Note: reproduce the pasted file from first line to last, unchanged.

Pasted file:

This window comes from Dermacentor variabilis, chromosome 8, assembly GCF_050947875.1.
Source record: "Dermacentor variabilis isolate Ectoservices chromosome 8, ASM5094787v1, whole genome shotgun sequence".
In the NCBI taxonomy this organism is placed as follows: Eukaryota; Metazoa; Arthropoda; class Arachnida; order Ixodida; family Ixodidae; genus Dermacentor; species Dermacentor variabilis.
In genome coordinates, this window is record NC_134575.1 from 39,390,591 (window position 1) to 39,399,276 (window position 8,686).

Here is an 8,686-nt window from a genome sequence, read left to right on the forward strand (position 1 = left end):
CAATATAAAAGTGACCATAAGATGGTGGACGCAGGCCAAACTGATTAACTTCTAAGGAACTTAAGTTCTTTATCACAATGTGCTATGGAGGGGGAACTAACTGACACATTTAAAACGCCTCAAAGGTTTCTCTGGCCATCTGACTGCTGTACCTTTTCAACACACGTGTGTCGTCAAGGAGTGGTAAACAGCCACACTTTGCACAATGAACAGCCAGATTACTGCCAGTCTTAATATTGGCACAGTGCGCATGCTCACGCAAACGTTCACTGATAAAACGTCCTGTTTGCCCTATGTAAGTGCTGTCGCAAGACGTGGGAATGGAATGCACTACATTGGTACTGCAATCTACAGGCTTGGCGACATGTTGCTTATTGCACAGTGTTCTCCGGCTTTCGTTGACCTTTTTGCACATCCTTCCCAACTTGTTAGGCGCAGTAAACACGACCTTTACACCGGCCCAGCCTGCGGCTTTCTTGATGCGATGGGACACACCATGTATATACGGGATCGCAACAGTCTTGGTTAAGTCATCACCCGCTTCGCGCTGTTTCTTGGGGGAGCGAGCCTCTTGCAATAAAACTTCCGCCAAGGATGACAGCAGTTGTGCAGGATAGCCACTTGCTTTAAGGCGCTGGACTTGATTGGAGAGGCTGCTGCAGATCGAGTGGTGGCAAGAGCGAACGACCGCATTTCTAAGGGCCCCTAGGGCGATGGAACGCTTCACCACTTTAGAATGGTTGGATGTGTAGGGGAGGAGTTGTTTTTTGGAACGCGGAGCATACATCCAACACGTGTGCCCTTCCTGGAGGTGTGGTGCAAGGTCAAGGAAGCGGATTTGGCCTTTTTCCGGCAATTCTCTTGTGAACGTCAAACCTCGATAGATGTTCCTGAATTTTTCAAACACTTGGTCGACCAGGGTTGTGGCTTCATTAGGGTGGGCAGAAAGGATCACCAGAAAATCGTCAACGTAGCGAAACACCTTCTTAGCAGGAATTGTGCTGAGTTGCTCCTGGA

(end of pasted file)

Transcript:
This window comes from Dermacentor variabilis, chromosome 8, assembly GCF_050947875.1.
Source record: "Dermacentor variabilis isolate Ectoservices chromosome 8, ASM5094787v1, whole genome shotgun sequence".
In the NCBI taxonomy this organism is placed as follows: Eukaryota; Metazoa; Arthropoda; class Arachnida; order Ixodida; family Ixodidae; genus Dermacentor; species Dermacentor variabilis.
In genome coordinates, this window is record NC_134575.1 from 39,390,591 (window position 1) to 39,399,276 (window position 8,686).

Here is an 8,686-nt window from a genome sequence, read left to right on the forward strand (position 1 = left end):
CAATATAAAAGTGACCATAAGATGGTGGACGCAGGCCAAACTGATTAACTTCTAAGGAACTTAAGTTCTTTATCACAATGTGCTATGGAGGGGGAACTAACTGACACATTTAAAACGCCTCAAAGGTTTCTCTGGCCATCTGACTGCTGTACCTTTTCAACACACGTGTGTCGTCAAGGAGTGGTAAACAGCCACACTTTGCACAATGAACAGCCAGATTACTGCCAGTCTTAATATTGGCACAGTGCGCATGCTCACGCAAACGTTCACTGATAAAACGTCCTGTTTGCCCTATGTAAGTGCTGTCGCAAGACGTGGGAATGGAATGCACTACATTGGTACTGCAATCTACAGGCTTGGCGACATGTTGCTTATTGCACAGTGTTCTCCGGCTTTCGTTGACCTTTTTGCACATCCTTCCCAACTTGTTAGGCGCAGTAAACACGACCTTTACACCGGCCCAGCCTGCGGCTTTCTTGATGCGATGGGACACACCATGTATATACGGGATCGCAACAGTCTTGGTTAAGTCATCACCCGCTTCGCGCTGTTTCTTGGGGGAGCGAGCCTCTTGCAATAAAACTTCCGCCAAGGATGACAGCAGTTGTGCAGGATAGCCACTTGCTTTAAGGCGCTGGACTTGATTGGAGAGGCTGCTGCAGATCGAGTGGTGGCAAGAGCGAACGACCGCATTTCTAAGGGCCCCTAGGGCGATGGAACGCTTCACCACTTTAGAATGGTTGGATGTGTAGGGGAGGAGTTGTTTTTTGGAACGCGGAGCATACATCCAACACGTGTGCCCTTCCTGGAGGTGTGGTGCAAGGTCAAGGAAGCGGATTTGGCCTTTTTCCGGCAATTCTCTTGTGAACGTCAAACCTCGATAGATGTTCCTGAATTTTTCAAACACTTGGTCGACCAGGGTTGTGGCTTCATTAGGGTGGGCAGAAAGGATCACCAGAAAATCGTCAACGTAGCGAAACACCTTCTTAGCAGGAATTGTGCTGAGTTGCTCCTGGA